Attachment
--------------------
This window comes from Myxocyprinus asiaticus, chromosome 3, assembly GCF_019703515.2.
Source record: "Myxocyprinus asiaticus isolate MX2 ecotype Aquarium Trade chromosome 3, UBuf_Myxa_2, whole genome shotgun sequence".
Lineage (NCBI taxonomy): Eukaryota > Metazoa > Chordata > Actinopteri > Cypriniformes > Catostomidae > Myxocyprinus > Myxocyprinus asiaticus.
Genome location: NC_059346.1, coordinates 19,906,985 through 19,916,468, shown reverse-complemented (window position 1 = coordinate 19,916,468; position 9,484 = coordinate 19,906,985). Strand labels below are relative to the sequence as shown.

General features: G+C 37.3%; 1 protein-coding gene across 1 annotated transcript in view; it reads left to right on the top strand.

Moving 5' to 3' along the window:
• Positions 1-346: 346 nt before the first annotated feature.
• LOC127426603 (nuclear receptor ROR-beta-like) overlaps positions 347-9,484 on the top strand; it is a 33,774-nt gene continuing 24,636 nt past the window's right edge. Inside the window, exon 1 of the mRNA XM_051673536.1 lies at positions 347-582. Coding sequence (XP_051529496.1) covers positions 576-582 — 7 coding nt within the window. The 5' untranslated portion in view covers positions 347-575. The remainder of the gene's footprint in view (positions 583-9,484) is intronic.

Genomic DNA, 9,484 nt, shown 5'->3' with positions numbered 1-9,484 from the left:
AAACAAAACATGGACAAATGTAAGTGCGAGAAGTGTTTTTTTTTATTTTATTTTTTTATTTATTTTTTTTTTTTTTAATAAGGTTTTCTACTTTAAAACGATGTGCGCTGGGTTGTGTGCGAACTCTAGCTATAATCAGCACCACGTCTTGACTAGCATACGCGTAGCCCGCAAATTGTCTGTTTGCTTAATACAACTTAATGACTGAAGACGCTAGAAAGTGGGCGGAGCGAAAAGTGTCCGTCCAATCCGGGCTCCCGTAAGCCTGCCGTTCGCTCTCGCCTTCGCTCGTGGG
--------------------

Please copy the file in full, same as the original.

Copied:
This window comes from Myxocyprinus asiaticus, chromosome 3, assembly GCF_019703515.2.
Source record: "Myxocyprinus asiaticus isolate MX2 ecotype Aquarium Trade chromosome 3, UBuf_Myxa_2, whole genome shotgun sequence".
Lineage (NCBI taxonomy): Eukaryota > Metazoa > Chordata > Actinopteri > Cypriniformes > Catostomidae > Myxocyprinus > Myxocyprinus asiaticus.
Genome location: NC_059346.1, coordinates 19,906,985 through 19,916,468, shown reverse-complemented (window position 1 = coordinate 19,916,468; position 9,484 = coordinate 19,906,985). Strand labels below are relative to the sequence as shown.

General features: G+C 37.3%; 1 protein-coding gene across 1 annotated transcript in view; it reads left to right on the top strand.

Moving 5' to 3' along the window:
• Positions 1-346: 346 nt before the first annotated feature.
• LOC127426603 (nuclear receptor ROR-beta-like) overlaps positions 347-9,484 on the top strand; it is a 33,774-nt gene continuing 24,636 nt past the window's right edge. Inside the window, exon 1 of the mRNA XM_051673536.1 lies at positions 347-582. Coding sequence (XP_051529496.1) covers positions 576-582 — 7 coding nt within the window. The 5' untranslated portion in view covers positions 347-575. The remainder of the gene's footprint in view (positions 583-9,484) is intronic.

Genomic DNA, 9,484 nt, shown 5'->3' with positions numbered 1-9,484 from the left:
AAACAAAACATGGACAAATGTAAGTGCGAGAAGTGTTTTTTTTTATTTTATTTTTTTATTTATTTTTTTTTTTTTTAATAAGGTTTTCTACTTTAAAACGATGTGCGCTGGGTTGTGTGCGAACTCTAGCTATAATCAGCACCACGTCTTGACTAGCATACGCGTAGCCCGCAAATTGTCTGTTTGCTTAATACAACTTAATGACTGAAGACGCTAGAAAGTGGGCGGAGCGAAAAGTGTCCGTCCAATCCGGGCTCCCGTAAGCCTGCCGTTCGCTCTCGCCTTCGCTCGTGGG